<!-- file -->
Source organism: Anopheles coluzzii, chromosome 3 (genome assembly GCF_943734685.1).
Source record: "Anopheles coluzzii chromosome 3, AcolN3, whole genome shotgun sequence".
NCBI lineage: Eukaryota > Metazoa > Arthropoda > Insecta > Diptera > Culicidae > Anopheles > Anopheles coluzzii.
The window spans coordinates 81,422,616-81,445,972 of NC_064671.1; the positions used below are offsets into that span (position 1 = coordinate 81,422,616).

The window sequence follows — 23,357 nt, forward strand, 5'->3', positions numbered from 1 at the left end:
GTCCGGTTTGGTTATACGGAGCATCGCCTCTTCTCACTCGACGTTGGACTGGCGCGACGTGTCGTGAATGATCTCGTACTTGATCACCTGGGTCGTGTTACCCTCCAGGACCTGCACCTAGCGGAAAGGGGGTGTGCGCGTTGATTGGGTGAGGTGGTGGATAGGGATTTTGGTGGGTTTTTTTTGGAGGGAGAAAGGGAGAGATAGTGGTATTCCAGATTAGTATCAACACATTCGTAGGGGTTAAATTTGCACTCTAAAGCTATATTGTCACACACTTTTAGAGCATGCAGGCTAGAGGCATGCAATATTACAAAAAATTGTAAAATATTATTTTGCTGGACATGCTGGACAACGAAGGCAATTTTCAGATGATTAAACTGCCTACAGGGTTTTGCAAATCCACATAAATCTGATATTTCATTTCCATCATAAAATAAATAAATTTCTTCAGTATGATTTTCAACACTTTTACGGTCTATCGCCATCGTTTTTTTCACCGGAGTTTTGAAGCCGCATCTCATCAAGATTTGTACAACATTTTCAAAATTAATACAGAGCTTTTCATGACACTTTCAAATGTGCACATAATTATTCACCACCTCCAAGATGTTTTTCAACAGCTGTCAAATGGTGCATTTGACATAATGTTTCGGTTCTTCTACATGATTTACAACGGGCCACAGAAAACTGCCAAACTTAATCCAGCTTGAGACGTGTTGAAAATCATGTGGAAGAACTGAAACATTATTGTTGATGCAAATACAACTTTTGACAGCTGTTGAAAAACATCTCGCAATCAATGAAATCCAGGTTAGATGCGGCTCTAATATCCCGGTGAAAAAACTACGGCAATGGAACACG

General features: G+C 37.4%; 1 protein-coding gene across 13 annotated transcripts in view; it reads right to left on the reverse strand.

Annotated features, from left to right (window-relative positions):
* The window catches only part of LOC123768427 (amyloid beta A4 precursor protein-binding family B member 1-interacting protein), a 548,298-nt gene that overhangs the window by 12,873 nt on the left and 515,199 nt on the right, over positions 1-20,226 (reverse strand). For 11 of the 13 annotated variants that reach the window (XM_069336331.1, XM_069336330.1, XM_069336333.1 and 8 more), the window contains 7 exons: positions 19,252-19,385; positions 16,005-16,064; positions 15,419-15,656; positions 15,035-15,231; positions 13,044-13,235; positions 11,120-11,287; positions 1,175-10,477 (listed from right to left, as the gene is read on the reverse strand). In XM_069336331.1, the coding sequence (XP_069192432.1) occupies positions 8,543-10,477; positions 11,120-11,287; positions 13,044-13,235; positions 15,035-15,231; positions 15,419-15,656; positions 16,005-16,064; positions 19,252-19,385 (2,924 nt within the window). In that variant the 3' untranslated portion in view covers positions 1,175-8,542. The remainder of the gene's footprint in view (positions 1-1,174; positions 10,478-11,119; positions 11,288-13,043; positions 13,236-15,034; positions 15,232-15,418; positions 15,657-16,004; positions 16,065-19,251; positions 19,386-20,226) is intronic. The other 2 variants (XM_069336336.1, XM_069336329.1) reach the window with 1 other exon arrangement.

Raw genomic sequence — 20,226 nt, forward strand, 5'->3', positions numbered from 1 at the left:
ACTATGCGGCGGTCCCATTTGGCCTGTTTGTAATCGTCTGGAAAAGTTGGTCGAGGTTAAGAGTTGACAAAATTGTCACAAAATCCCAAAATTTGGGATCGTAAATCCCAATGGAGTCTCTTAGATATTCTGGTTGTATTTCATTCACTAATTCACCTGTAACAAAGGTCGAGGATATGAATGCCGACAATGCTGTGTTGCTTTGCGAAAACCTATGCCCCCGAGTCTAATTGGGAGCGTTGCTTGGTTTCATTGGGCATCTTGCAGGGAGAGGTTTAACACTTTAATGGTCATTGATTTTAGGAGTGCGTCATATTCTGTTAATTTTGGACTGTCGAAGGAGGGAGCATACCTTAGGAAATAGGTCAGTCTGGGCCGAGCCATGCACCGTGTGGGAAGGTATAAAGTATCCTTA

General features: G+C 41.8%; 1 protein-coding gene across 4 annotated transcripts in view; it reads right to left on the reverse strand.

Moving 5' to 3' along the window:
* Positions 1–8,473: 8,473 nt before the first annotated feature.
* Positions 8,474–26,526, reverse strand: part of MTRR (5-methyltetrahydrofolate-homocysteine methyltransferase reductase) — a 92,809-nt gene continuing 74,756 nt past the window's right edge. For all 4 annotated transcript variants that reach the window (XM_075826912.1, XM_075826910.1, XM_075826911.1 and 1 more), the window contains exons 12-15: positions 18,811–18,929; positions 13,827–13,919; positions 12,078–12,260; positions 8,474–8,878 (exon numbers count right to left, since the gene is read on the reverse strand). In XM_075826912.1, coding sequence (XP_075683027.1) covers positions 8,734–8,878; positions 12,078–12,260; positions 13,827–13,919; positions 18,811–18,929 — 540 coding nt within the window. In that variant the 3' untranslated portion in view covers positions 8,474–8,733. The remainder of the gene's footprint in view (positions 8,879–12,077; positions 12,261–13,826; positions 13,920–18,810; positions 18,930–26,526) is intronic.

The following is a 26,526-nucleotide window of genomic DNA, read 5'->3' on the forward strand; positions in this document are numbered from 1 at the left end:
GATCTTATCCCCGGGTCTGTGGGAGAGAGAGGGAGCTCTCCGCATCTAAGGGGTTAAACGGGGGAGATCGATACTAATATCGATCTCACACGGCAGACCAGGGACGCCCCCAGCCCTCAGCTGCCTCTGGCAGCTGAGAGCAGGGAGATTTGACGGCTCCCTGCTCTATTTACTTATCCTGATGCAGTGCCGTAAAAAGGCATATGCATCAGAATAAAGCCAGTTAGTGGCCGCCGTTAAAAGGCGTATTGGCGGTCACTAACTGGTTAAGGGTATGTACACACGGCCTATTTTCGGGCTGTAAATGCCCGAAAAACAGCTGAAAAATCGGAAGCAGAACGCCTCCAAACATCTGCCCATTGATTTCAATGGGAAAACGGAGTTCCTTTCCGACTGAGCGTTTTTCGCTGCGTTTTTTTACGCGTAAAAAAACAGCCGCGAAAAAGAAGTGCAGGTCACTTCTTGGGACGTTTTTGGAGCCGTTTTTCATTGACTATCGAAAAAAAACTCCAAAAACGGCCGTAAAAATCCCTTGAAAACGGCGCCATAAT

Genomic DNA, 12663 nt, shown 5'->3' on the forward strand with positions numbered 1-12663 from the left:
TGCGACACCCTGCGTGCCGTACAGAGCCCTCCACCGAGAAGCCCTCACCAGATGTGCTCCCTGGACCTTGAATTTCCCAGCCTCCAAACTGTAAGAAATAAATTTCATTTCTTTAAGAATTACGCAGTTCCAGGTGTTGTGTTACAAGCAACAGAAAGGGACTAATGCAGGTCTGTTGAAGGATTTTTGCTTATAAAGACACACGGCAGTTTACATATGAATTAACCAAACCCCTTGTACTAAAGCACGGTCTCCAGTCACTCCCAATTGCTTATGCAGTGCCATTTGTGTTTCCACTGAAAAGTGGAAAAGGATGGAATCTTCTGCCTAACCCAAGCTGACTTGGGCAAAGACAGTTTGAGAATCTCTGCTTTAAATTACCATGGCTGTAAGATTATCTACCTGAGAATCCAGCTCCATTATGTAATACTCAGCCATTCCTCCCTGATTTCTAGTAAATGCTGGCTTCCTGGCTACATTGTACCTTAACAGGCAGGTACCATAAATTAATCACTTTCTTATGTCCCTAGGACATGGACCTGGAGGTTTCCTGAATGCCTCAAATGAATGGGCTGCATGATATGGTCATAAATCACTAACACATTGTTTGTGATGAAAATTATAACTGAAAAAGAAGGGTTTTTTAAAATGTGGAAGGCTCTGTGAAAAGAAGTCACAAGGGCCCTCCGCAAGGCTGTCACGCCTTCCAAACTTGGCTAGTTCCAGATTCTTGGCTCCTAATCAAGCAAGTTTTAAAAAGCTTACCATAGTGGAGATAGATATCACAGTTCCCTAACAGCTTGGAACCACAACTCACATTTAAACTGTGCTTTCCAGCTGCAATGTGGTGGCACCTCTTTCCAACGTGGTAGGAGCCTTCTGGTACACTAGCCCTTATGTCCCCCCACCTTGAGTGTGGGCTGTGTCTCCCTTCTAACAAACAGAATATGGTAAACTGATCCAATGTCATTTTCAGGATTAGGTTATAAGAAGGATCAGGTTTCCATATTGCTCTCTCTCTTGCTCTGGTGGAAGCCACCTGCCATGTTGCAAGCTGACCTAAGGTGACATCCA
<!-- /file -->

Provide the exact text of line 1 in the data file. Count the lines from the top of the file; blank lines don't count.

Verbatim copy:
Source organism: Anopheles coluzzii, chromosome 3 (genome assembly GCF_943734685.1).